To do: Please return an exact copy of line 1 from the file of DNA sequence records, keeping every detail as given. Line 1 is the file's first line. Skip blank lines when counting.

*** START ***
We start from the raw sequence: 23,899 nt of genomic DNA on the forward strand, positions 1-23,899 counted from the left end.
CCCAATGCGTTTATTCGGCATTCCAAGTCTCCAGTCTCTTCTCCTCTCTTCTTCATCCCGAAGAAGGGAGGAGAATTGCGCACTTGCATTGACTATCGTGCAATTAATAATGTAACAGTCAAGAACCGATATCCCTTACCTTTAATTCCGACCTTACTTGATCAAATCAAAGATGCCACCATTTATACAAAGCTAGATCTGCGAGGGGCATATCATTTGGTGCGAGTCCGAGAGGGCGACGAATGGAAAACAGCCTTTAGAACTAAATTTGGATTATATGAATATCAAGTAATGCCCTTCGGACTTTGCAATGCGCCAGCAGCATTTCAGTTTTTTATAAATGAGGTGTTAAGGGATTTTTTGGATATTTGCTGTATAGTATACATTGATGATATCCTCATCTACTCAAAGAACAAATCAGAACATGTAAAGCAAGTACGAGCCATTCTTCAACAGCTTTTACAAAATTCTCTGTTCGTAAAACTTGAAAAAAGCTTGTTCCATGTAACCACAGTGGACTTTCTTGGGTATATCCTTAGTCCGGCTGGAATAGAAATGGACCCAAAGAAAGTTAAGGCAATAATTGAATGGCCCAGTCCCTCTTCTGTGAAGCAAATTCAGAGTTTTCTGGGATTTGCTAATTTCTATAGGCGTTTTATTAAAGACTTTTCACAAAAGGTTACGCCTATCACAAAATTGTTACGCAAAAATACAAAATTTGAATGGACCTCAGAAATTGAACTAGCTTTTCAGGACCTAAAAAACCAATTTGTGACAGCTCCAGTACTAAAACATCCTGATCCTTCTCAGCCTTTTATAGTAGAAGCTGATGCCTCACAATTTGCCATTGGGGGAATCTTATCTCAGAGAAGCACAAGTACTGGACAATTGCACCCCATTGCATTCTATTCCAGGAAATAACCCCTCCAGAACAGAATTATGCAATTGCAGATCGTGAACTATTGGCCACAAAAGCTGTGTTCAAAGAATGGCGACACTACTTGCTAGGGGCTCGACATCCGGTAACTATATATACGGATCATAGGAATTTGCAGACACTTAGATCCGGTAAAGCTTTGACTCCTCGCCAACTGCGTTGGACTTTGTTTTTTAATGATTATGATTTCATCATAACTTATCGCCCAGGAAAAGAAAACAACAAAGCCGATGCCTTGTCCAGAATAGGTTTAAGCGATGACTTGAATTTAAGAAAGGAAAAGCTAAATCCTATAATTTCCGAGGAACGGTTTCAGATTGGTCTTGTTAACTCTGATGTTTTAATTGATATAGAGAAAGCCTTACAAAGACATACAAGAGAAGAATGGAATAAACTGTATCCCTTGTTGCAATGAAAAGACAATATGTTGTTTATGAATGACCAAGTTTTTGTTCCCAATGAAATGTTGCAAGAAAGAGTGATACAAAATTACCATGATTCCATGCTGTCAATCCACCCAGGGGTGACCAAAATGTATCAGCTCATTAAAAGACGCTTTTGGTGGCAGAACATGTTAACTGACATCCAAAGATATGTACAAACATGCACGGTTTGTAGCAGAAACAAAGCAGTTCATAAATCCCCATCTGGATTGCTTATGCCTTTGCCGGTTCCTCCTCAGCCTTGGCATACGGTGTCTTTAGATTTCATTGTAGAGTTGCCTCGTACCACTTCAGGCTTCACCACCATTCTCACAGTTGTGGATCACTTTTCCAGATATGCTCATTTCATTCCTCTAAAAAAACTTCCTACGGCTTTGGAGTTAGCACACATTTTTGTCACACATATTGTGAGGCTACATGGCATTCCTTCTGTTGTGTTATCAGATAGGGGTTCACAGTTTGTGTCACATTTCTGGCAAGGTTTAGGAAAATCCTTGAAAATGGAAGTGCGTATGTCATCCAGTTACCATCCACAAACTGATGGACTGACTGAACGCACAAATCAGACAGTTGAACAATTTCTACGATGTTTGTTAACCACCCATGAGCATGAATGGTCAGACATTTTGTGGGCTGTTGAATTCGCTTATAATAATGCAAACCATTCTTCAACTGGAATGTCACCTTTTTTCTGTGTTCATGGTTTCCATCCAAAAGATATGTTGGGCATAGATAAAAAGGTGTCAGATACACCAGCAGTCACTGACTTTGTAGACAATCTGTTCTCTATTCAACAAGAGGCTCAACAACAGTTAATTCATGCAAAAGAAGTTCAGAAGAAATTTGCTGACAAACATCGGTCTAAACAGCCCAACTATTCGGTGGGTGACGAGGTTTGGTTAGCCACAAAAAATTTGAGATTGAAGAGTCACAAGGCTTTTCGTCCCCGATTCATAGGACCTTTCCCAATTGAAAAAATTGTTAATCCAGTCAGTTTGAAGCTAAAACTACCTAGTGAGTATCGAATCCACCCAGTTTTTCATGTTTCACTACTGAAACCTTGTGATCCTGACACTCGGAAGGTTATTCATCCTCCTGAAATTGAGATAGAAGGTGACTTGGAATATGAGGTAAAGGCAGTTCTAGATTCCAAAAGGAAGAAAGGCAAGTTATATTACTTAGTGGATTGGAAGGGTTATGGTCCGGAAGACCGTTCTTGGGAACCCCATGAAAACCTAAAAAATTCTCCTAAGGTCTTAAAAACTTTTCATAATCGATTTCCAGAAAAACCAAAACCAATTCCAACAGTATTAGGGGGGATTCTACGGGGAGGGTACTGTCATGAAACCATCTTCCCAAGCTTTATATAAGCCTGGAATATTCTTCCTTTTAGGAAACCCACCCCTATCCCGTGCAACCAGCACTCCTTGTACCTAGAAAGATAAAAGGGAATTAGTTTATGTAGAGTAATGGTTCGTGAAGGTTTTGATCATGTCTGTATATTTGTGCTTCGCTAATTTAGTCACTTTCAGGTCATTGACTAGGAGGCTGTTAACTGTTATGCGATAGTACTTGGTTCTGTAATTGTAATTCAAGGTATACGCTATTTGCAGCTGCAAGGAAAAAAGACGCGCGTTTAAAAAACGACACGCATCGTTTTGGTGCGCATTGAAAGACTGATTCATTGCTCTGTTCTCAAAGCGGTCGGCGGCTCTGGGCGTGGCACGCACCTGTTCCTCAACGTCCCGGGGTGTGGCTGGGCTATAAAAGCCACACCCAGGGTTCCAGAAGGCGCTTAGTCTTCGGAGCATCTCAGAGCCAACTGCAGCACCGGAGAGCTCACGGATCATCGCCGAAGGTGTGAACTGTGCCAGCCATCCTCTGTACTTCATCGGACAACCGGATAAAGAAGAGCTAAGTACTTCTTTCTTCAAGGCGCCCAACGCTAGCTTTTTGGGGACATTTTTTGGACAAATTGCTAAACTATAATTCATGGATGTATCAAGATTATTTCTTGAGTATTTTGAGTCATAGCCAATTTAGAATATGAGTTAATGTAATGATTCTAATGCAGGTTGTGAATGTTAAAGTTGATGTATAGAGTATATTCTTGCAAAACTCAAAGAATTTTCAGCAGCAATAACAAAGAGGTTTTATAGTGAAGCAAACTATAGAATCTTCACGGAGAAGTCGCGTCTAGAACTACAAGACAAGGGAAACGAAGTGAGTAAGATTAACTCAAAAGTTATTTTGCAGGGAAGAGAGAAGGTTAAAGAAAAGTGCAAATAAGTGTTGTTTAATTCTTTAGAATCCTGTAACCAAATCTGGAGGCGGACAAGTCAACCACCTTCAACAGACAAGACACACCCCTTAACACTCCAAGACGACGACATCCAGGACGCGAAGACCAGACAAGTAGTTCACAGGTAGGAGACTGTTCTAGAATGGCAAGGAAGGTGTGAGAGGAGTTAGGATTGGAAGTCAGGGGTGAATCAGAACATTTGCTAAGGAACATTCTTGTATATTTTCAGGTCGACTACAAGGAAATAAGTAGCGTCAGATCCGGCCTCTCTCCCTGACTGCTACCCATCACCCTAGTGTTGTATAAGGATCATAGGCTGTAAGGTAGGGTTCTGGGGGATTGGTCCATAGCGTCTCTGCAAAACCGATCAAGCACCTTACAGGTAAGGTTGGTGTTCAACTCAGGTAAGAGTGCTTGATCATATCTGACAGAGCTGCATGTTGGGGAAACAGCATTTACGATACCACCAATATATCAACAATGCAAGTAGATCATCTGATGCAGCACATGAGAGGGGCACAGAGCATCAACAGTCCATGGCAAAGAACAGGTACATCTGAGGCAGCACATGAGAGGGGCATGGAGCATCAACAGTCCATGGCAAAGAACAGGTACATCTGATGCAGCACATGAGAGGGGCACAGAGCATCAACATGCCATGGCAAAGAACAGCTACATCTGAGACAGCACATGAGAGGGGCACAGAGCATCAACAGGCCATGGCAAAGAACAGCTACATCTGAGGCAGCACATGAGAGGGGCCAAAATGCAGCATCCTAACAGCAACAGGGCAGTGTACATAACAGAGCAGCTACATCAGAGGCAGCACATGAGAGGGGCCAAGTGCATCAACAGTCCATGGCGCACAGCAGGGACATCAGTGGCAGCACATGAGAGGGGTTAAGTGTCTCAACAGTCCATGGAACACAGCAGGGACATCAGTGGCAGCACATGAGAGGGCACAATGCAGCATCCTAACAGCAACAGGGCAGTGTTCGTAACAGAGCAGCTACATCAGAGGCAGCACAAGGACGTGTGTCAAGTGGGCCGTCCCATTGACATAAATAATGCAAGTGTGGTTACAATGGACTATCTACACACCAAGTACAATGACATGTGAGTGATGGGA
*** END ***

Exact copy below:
We start from the raw sequence: 23,899 nt of genomic DNA on the forward strand, positions 1-23,899 counted from the left end.